Dayton Children’s Hospital upgrades with care center
High tech meets the latest in comforting interior design at Dayton Children’s Hospital, which opened a five-story specialty care center in March.
The $78 million project houses more than 30 pediatric specialties on four floors of outpatient clinic space. A fifth floor shell space was added for future expansion for a total of 152,000 square feet. The building houses specialties that include orthopedics, pulmonology, endocrinology and diabetes, neurology, and gastroenterology, and couples the latest in technology with thoughtful, engaging design.
“We’ve talked in depth to our families about what would make it easier on them to take care of their child,” says Cindy Burger, vice president and chief experience officer for Dayton Children’s. “We combined that with what our physicians, nurses and care teams need.”
Among the technological features in the new center are a bio-simulation lab, where surgeons can train on the latest techniques using lifelike patient simulators that react physiologically. It also allows surgeons to train the next generation of medical residents and students, as well as educate children and families on their conditions and surgeries.
New features also include a water therapy tank in the orthopedics division so children can safely perform exercises they couldn’t do without the water’s support, which helps them heal quicker and with less pain.
Top of the minds of families was convenience, hospital officials say, so the hospital has added 150 new surface parking spaces in addition to the existing parking garage. An efficient registration center was created so families can register for all their appointments that day at once with assistance or on their own at a kiosk.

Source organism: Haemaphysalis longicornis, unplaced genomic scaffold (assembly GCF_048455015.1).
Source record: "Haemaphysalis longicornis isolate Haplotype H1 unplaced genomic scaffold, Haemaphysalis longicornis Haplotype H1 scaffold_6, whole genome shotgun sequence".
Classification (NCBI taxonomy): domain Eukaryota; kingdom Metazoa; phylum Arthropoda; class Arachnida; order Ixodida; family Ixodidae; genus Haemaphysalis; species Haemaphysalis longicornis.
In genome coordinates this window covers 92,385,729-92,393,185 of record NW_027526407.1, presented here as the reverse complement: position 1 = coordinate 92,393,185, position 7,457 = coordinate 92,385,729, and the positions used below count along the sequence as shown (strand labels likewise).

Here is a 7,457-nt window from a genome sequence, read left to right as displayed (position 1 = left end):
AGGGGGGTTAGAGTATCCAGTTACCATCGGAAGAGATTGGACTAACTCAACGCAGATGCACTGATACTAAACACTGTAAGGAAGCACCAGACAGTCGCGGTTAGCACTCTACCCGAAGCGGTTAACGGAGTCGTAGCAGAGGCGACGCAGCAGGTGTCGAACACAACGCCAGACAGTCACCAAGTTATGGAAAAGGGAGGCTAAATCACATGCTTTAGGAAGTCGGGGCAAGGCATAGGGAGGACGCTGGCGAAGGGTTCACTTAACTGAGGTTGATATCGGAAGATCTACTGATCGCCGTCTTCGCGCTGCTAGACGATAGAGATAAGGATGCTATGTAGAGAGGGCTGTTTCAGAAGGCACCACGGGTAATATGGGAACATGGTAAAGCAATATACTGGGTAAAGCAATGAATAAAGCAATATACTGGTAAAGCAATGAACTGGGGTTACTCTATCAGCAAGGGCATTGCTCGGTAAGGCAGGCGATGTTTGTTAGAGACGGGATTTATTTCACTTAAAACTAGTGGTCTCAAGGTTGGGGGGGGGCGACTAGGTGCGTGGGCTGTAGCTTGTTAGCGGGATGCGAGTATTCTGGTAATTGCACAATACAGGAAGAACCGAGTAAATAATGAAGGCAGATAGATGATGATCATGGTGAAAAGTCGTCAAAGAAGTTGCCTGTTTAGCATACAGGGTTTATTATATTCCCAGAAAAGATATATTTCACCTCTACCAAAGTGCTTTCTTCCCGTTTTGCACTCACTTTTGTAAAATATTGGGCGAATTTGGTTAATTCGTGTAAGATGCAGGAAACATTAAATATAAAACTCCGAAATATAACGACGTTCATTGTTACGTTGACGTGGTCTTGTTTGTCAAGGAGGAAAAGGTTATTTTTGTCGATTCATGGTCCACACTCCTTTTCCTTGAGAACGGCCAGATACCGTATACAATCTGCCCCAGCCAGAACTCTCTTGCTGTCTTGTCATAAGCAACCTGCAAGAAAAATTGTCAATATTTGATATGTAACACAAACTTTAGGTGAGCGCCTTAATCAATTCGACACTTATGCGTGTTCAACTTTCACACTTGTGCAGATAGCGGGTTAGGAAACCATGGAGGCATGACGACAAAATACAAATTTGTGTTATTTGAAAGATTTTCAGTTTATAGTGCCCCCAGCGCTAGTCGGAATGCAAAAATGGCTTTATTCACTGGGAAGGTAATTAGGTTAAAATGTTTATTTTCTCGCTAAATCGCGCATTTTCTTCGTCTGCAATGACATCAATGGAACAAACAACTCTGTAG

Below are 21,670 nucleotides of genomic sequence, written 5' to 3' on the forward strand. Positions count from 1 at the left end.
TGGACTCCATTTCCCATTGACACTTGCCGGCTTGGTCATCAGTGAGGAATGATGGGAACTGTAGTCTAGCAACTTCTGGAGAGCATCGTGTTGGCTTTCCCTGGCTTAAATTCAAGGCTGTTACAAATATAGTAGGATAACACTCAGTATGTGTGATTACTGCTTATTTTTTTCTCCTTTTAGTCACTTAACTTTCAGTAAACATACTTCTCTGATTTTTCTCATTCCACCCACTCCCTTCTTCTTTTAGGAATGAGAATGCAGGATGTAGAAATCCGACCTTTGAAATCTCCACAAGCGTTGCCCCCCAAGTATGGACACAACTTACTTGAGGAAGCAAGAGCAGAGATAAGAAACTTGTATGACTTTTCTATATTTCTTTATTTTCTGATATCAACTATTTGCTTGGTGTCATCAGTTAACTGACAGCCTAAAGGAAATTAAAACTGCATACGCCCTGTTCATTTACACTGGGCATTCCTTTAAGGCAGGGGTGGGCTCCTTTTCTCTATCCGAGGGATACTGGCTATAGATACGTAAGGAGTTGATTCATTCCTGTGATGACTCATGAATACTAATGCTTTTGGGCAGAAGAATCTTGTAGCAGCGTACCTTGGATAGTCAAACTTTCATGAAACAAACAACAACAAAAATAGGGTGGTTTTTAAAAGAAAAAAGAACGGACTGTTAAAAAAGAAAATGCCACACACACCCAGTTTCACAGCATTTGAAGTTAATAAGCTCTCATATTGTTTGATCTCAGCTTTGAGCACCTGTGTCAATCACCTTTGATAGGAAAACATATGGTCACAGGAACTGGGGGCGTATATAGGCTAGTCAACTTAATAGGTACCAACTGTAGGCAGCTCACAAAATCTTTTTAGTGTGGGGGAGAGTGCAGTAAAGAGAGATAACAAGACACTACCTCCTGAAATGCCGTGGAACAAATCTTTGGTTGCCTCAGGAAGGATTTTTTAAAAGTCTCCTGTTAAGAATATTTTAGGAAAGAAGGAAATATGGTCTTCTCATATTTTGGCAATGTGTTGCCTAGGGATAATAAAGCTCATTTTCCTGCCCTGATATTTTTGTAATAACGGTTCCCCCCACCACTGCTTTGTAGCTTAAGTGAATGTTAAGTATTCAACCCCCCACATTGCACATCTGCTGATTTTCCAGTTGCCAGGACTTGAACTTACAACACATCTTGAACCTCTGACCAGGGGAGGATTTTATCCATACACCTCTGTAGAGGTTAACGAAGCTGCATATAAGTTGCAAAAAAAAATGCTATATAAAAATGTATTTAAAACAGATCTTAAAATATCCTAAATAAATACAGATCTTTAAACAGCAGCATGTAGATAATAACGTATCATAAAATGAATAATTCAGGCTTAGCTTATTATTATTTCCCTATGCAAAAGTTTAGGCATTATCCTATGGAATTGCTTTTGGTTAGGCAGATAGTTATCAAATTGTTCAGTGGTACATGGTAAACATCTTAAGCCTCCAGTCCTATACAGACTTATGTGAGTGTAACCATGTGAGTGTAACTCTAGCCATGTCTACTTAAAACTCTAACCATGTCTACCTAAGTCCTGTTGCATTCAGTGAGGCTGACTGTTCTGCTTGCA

Diagnostic testing was co-located so any tests a child may need are mostly located in the clinic, close to the exam room. Exam rooms were built with flexibility that allow for multiple specialists to examine the child, reducing the family’s need to go from room to room. And every exam room is designed to enable a virtual visit if medically appropriate.
The new space also includes whimsical artwork and other visual effects throughout. Distraction devices were built in, including a Rube Goldberg-type ball machine in the lobby, a sensory wall, touch-and-play games in the waiting rooms and an outdoor garden with a sculpture play area.
Hospitals can be difficult places to find your way around in, so the new center makes use of layered wayfinding, so paths are marked by numbers, letters, colors and icons of things that fly. For example, on the fourth floor a purple butterfly highlights the area where services including endocrinology and diabetes care, neurology, and pulmonary care are housed.
Inside some of the exam rooms, marble walls and touch-sensitive lights were added for children with sensory needs. For those in need of quieter experiences, there are nooks in the waiting rooms to provide a calm-down space and distraction-free exam rooms.
“We made a commitment to our community to continue to renew our facilities for future generations of children needing our care,” says Deborah Feldman, president and CEO. “Care changes quickly and we are just the right size to be nimble in our response to that change.”
The hospital re-enlisted Cannon Design/FKP, Champlin Architecture and Danis Construction, the firms responsible for architectural design and construction management of the hospital’s patient tower that opened in 2017.